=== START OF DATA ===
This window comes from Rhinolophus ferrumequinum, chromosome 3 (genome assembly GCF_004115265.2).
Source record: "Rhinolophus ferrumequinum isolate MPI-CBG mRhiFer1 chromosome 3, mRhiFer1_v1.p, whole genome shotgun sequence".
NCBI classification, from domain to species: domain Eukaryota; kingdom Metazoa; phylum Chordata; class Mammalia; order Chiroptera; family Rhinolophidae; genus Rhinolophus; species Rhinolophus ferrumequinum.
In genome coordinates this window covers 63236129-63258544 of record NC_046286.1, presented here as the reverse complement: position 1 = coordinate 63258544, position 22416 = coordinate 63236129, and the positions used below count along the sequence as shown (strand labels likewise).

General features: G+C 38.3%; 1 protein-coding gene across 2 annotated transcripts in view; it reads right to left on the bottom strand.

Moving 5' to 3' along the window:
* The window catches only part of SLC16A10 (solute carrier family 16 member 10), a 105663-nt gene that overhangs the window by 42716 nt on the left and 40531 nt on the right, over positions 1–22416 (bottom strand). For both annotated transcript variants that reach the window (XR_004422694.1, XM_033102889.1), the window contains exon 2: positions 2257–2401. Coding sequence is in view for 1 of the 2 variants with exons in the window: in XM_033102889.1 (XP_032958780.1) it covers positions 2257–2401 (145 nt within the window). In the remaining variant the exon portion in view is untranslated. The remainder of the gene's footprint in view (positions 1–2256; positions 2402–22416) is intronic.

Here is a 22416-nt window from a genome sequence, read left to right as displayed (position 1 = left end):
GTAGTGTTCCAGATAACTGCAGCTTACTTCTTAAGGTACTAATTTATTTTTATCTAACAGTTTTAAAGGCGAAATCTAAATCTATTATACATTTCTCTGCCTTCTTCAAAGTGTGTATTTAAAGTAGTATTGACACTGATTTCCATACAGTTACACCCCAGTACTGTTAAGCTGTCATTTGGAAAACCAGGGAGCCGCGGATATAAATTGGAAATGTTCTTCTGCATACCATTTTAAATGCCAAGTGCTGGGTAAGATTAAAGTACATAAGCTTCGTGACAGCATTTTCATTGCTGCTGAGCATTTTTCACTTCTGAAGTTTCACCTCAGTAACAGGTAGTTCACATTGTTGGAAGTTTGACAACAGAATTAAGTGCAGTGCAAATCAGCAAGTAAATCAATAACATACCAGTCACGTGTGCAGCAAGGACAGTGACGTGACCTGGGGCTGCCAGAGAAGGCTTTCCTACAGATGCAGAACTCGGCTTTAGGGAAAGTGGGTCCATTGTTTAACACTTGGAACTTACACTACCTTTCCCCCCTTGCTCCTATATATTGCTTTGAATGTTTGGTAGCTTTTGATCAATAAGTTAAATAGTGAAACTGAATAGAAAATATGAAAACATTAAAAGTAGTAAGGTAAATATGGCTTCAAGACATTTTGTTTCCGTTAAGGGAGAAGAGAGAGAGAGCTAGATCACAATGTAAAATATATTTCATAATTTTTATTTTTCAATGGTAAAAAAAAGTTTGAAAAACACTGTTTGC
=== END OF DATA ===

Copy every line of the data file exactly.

This window comes from Rhinolophus ferrumequinum, chromosome 3 (genome assembly GCF_004115265.2).
Source record: "Rhinolophus ferrumequinum isolate MPI-CBG mRhiFer1 chromosome 3, mRhiFer1_v1.p, whole genome shotgun sequence".
NCBI classification, from domain to species: domain Eukaryota; kingdom Metazoa; phylum Chordata; class Mammalia; order Chiroptera; family Rhinolophidae; genus Rhinolophus; species Rhinolophus ferrumequinum.
In genome coordinates this window covers 63236129-63258544 of record NC_046286.1, presented here as the reverse complement: position 1 = coordinate 63258544, position 22416 = coordinate 63236129, and the positions used below count along the sequence as shown (strand labels likewise).

General features: G+C 38.3%; 1 protein-coding gene across 2 annotated transcripts in view; it reads right to left on the bottom strand.

Moving 5' to 3' along the window:
* The window catches only part of SLC16A10 (solute carrier family 16 member 10), a 105663-nt gene that overhangs the window by 42716 nt on the left and 40531 nt on the right, over positions 1–22416 (bottom strand). For both annotated transcript variants that reach the window (XR_004422694.1, XM_033102889.1), the window contains exon 2: positions 2257–2401. Coding sequence is in view for 1 of the 2 variants with exons in the window: in XM_033102889.1 (XP_032958780.1) it covers positions 2257–2401 (145 nt within the window). In the remaining variant the exon portion in view is untranslated. The remainder of the gene's footprint in view (positions 1–2256; positions 2402–22416) is intronic.

Here is a 22416-nt window from a genome sequence, read left to right as displayed (position 1 = left end):
GTAGTGTTCCAGATAACTGCAGCTTACTTCTTAAGGTACTAATTTATTTTTATCTAACAGTTTTAAAGGCGAAATCTAAATCTATTATACATTTCTCTGCCTTCTTCAAAGTGTGTATTTAAAGTAGTATTGACACTGATTTCCATACAGTTACACCCCAGTACTGTTAAGCTGTCATTTGGAAAACCAGGGAGCCGCGGATATAAATTGGAAATGTTCTTCTGCATACCATTTTAAATGCCAAGTGCTGGGTAAGATTAAAGTACATAAGCTTCGTGACAGCATTTTCATTGCTGCTGAGCATTTTTCACTTCTGAAGTTTCACCTCAGTAACAGGTAGTTCACATTGTTGGAAGTTTGACAACAGAATTAAGTGCAGTGCAAATCAGCAAGTAAATCAATAACATACCAGTCACGTGTGCAGCAAGGACAGTGACGTGACCTGGGGCTGCCAGAGAAGGCTTTCCTACAGATGCAGAACTCGGCTTTAGGGAAAGTGGGTCCATTGTTTAACACTTGGAACTTACACTACCTTTCCCCCCTTGCTCCTATATATTGCTTTGAATGTTTGGTAGCTTTTGATCAATAAGTTAAATAGTGAAACTGAATAGAAAATATGAAAACATTAAAAGTAGTAAGGTAAATATGGCTTCAAGACATTTTGTTTCCGTTAAGGGAGAAGAGAGAGAGAGCTAGATCACAATGTAAAATATATTTCATAATTTTTATTTTTCAATGGTAAAAAAAAGTTTGAAAAACACTGTTTGC